By Matt Murphy
State House News Service
BOSTON -- Abuse of illicit drugs, including heroin, again posed a significant public health problem in Massachusetts last year with eastern Massachusetts posting a rate of emergency room visits involving drugs higher than that of any other major metropolitan region in the country, according to a new report.
The problems were particularly acute in Worcester where lifetime heroin use was twice the state and national average, and on the South Shore where researchers said one person died every eight days from an overdose.
The rate of emergency room visits in eastern Massachusetts for drugs surpassed that of much larger metropolitan areas in 2011, including New York, Chicago and Detroit, according to the report. The region also ranked first at a rate of four times the national average among metropolitan regions for emergency room visits involving heroin.
The report, due to be released Tuesday morning by the Massachusetts Health Council, also found that violent crimes in Massachusetts were on the decline, with 8.5 percent fewer rapes, murders, aggravated assaults and other violent crimes reported from 2010 to 2011, according to the FBI Uniform Crime Report.
Council researchers plan to detail their findings at a State House event, providing a reference for policy makers and health professionals as they weigh the state's progress toward public health goals and areas where improvement may be needed.
"The 2012 report confirms a clear connection between each of these preventable health statistics and the affect they have on the state as a whole. We need to recommit ourselves to prevention policies if we hope to limit these devastating diseases. The trends show persistent health disparities between the poor and those of greater economic means and between racial and ethnically diverse populations. Public officials and health advocates have a responsibility to address these issues and help ensure better health quality for all our residents," Susan Servais, executive director of the Massachusetts Health Council, said in statement.
For the past several years, slow economic growth and rising fixed costs for health care, pensions and other costs have increased competition for discretionary state spending, such as substance abuse treatment.
Lawmakers in 2010 voted to apply the state's 6.25 percent sales tax to alcohol purchases and earmarked the more than $100 million raised from the tax to substance abuse programs. However, voters that same year responded to the appeals from small business and consumer groups and repealed the alcohol sales tax at the ballot box.
Other measures aimed at addressing drug addiction have included a bill passed in August and signed by Gov. Deval Patrick that seeks to reduce prescription drug abuse by strengthening the state's prescription monitoring program.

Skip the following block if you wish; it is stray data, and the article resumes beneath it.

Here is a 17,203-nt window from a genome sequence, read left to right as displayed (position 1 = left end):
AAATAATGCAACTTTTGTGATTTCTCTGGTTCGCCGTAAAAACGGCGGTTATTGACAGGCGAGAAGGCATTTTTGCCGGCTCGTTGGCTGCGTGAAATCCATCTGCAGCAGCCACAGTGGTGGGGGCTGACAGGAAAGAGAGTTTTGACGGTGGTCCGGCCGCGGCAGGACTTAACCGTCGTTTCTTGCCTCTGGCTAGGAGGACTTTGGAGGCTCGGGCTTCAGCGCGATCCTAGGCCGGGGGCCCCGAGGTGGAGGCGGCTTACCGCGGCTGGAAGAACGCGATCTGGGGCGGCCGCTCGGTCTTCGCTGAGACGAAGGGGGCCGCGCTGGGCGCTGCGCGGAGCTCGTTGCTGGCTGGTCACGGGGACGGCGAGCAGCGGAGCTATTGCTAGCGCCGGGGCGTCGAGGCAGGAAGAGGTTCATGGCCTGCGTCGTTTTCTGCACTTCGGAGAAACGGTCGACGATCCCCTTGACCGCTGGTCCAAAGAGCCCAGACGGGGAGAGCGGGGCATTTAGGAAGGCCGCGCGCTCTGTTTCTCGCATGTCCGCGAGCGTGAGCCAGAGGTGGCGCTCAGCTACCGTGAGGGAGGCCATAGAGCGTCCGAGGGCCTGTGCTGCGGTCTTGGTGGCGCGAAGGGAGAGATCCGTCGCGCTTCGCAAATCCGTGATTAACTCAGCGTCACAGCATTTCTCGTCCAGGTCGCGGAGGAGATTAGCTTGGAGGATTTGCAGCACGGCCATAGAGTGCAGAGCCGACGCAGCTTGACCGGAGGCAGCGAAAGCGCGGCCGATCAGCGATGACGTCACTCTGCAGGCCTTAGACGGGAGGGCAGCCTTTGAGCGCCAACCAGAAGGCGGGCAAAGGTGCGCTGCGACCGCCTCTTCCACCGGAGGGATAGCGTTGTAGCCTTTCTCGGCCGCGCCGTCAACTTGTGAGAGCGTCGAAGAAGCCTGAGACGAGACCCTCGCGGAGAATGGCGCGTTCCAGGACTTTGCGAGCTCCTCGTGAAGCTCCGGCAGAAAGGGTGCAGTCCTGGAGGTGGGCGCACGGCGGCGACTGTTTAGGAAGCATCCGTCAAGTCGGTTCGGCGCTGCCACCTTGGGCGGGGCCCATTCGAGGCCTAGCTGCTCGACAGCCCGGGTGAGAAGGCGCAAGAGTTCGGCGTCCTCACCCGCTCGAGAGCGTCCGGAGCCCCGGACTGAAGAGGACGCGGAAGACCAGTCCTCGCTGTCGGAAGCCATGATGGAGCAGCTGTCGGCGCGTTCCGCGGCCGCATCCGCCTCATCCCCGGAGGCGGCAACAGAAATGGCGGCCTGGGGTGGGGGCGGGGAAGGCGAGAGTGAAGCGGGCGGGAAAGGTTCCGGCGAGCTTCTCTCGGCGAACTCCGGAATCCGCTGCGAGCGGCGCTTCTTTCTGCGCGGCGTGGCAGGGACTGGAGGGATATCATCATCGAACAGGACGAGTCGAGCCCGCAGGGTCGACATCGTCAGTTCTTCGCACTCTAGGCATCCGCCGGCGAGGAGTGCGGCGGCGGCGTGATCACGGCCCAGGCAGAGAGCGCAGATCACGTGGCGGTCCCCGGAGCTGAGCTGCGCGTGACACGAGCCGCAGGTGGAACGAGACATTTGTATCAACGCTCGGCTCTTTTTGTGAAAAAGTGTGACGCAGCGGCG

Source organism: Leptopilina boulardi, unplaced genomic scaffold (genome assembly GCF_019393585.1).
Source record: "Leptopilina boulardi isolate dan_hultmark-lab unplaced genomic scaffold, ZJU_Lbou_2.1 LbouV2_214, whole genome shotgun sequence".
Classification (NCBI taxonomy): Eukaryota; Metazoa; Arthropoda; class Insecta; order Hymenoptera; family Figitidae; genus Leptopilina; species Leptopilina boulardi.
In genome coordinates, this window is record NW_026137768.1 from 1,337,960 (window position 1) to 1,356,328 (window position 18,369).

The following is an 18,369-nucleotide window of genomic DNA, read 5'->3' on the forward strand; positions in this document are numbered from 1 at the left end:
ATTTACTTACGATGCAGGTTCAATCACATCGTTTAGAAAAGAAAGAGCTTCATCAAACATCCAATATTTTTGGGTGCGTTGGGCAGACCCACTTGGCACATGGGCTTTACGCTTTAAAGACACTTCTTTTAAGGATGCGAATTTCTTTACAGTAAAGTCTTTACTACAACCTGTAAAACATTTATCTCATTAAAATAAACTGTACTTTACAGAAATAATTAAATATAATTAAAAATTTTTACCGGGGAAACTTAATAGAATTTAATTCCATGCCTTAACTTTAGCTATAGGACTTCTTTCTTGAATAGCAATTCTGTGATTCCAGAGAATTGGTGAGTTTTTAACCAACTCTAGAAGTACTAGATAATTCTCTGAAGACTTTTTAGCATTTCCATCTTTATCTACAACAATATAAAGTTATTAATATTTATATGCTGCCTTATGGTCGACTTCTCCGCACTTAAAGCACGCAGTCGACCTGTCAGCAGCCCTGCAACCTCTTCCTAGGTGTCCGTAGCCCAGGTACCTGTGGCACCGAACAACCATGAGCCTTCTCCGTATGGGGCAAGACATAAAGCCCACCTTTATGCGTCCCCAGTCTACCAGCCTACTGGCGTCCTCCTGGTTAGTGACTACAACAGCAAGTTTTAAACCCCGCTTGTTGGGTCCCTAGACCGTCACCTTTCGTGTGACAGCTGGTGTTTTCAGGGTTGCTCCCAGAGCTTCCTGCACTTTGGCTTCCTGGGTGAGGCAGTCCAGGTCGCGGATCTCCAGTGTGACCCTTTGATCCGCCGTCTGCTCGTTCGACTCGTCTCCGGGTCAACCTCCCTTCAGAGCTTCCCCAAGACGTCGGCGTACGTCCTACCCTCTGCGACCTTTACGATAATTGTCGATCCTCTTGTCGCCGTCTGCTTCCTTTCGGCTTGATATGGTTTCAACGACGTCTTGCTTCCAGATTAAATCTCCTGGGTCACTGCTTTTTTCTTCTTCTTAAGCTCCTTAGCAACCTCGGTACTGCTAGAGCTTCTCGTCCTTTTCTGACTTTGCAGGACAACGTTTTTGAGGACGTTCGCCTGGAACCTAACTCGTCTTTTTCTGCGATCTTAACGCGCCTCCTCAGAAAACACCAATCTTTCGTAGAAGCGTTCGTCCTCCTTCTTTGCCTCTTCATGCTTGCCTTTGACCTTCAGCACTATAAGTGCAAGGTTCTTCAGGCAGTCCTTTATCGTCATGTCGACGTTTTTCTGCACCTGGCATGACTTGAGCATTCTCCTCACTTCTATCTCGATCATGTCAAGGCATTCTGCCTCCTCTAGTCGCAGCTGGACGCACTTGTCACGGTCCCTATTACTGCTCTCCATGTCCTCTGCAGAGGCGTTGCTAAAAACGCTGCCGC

House Speaker Robert DeLeo, attending a national recovery month celebration in September, said substance abuse programs must remain a priority even when the state's financial resources are stretched. DeLeo, of Winthrop, mentioned a $2.4 million increase in funding in this year's budget for substance abuse programs, totaling $77.2 million. Lawmakers also restored funding for a handful of programs that went without funds during fiscal 2012, including substance abuse step-down recovery services and secure treatment facilities for opiate addiction, DeLeo said.
The report also showed a decreased in murders of 13.6 percent, while incidences of forcible rape were down 8.7 percent and aggravated assaults declined 10.1 percent from year to year. With a rate of 428 violent crimes per 100,000 people reported in Massachusetts in 2011, the state remained the most violent in the Northeast, but such crimes were down overall - 10 percent in Boston, 33 percent in Lowell and 24 percent in Springfield.
Titled "Common Health for the Commonwealth: Massachusetts Report on the Preventable Determinants of Health," the 2012 report is the seventh such study published by the council, a nonprofit, non-partisan statewide organization of more than 150 government and volunteer agencies, consumer advocacy groups, professional societies and private corporations.
Topics measured by the report include rates of poverty, access to care, education, air pollution and asthma, tobacco use, obesity, violence, suicide, substance and alcohol abuse and infectious blood-borne disease.
Sen. Harriette Chandler, a Worcester Democrat and Senate vice-chairwoman of the Public Health Committee, said lawmakers ought to use the report to inform their policy decisions. "Whether it's tragic statistics like the heroin overdoses, or troubling trends around dental care, the MHC Report helps us promote prevention as a way to create healthier communities, reduce costs and save lives," Chandler said in a statement.
Chandler also co-chairs the Legislature Oral Health Caucus. The report studied oral health for the first time, and found "particular concern" with the number of 2- to 8-year-olds suffering from dental decay and disparities among those with tooth loss.
Rep. Jason Lewis, a Boston Democrat and House vice-chairman of the Public Health Committee, said there were positives and lessons to be taken from the report. "This edition once again demonstrates some significant improvements over the last two years but, unfortunately, we have several serious problems that demand immediate attention such as substance abuse, violence, and better oral care," Lewis said in a statement.